It's like Stairway to Heaven for people who love travel, art, nature, music, and getting outside for sweet adventures. Not much is better than an epic roadtrip and we've got just the ticket to get you ready.
Top 5 Hits for Family Adventures
- Hike Castle Rock Trail, climb castle rock and enjoy the view.
- Boulder around the large rocks around the trail.
- Paddleboard or Kayak around Boulder Bay Park
- Picnic at Ski Beach Park
- Visit the Big Bear Discovery center
- Season: Spring and Fall
- Difficulty: moderate, 2 mile round trip with 700 ft elevation gain.
- Time Needed: Day trip
- Cost: $5 Adventure Pass, or National Park pass for parking.
- The trail to Castle Rock continues on past the castle rock formation in a switchback going up. Don't go up to the left. Instead hike around the back of castle rock and find the easy path up the rock formation.
- It is a steep hike, but it is still fun with small children. There are lots of rocks to play on ¾ of the way up.
- Trail parking is on the main road around the lake. The trail head is a short walk down the road at a road bend, be careful when walking down and crossing the road.
The area of Big Bear Lake is a busy little paradise. The Big Bear Discovery Center is a great place to start your exploration, providing informational exhibits, eco-tours, an amphitheater, and trail maps. There is a lot of history rooted in this area. The native Serrano culture called it “Pine Place,” and it wasn’t until 1883 that a rock dam was constructed to flood the area that forms Big Bear Lake. Before this, the surrounding mountains had been popular for logging and gold mining. In fact, gold mining is what initially attracted settlers to the immediate area – pushing the local population over 1,000 individuals in the 1860’s.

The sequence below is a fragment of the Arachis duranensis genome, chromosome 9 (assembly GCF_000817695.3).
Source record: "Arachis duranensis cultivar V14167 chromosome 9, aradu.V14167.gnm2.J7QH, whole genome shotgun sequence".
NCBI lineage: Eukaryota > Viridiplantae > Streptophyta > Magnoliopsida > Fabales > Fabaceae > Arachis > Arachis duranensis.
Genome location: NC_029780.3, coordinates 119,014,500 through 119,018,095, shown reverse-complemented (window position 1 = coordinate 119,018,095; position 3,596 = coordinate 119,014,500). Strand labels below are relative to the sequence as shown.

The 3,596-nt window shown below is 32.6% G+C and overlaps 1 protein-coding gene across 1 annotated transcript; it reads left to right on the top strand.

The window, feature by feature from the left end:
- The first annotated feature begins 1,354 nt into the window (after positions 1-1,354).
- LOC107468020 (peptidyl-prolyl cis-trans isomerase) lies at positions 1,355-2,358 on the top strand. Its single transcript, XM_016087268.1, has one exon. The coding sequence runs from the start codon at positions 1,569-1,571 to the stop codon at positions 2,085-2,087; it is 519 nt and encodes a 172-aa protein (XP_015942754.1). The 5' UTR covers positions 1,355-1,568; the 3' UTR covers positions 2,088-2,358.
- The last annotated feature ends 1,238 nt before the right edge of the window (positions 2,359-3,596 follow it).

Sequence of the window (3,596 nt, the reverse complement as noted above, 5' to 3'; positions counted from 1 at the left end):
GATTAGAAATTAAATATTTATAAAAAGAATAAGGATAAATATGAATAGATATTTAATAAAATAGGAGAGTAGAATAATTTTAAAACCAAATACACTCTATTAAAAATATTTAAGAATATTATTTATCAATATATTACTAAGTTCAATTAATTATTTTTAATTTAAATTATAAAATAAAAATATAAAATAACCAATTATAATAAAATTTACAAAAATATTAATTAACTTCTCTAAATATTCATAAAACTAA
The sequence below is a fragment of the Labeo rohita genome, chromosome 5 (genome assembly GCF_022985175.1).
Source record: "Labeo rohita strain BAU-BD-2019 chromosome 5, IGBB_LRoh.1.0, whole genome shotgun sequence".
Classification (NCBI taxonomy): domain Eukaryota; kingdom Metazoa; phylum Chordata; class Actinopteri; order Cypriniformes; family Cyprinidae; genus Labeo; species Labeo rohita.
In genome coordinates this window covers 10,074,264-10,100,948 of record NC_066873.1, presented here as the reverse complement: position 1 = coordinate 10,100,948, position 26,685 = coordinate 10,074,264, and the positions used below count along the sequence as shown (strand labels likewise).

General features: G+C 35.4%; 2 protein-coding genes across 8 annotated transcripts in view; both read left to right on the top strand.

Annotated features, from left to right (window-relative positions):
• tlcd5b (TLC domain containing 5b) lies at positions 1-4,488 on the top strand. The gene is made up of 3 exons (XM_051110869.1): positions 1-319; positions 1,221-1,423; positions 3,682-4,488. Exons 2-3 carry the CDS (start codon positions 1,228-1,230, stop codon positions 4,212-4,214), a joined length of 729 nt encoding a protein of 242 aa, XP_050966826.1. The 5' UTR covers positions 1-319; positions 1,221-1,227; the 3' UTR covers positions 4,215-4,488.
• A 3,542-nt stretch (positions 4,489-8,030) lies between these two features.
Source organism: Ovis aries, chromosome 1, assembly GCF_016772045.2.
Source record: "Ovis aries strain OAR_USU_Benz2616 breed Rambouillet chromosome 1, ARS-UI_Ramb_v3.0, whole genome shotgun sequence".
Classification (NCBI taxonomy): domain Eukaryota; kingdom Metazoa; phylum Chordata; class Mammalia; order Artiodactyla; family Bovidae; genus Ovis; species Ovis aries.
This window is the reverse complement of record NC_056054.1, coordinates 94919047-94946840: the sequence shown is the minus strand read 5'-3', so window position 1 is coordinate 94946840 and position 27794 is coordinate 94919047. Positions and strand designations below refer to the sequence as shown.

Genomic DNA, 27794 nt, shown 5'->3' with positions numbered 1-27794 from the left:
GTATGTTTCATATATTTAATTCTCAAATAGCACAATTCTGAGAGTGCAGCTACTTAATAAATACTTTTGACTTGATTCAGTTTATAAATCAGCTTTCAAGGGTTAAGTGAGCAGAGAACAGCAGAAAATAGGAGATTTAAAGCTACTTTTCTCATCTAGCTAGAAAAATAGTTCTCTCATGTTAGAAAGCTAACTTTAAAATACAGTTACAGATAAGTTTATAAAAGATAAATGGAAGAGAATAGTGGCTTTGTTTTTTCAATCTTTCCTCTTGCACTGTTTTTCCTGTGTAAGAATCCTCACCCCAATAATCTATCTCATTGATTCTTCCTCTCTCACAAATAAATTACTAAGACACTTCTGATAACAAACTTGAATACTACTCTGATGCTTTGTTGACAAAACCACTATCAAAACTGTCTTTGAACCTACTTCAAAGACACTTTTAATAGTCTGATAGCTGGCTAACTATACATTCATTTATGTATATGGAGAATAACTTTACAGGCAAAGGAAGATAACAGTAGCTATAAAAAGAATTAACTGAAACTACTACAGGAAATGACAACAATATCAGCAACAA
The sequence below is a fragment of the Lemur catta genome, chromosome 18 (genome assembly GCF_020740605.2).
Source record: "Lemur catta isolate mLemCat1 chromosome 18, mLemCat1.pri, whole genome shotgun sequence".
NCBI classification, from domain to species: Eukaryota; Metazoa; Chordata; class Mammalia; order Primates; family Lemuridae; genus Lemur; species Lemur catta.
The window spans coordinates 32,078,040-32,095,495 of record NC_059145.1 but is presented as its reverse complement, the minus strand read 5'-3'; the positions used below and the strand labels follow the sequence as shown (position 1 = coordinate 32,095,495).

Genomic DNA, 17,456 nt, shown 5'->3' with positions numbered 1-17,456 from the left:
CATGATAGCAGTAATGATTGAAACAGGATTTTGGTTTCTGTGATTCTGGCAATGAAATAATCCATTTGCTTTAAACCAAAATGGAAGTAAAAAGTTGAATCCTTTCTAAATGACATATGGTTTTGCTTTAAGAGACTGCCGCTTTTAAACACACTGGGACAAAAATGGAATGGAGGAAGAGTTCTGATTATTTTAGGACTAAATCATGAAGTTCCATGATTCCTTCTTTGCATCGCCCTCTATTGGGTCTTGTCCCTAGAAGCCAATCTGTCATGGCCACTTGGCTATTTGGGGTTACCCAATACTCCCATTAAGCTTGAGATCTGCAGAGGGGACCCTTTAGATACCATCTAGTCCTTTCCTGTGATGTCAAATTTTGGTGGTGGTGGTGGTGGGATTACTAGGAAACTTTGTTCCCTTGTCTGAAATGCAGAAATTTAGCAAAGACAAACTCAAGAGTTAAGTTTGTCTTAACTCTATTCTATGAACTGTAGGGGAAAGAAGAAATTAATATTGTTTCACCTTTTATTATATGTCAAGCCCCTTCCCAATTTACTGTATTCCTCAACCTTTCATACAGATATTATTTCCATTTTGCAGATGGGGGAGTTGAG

Today, the lake itself is known for an abundance of fish, and the surrounding area is popular in all four seasons for activities ranging from skiing and snowboarding to hiking and mountain biking. Because of the seasonal temperature changes in this area, the surface water changes density and creates layers in a process called thermal stratification. Warm water is less dense and moves towards the top of the lake, hovering over the cooler, more dense water. The cool, dense water holds more oxygen than warm water. Thermal stratification allows the mixing of these layers, which replenishes dissolved oxygen levels throughout the lake – critical for the survival of aquatic life!
Big Bear Lake sits at an elevation of 7,000-feet and is about eight miles long. Towards the western end of the Lake, directly across from Fisher Cove, is the beginning of Castle Rock Trail. This is a steep, rocky hike that ends in panoramic views over the lake and nearby peaks. The exciting climb, coupled with great views and a beautiful forested trail, has made this hike one of the most popular in the San Bernardino National Forest.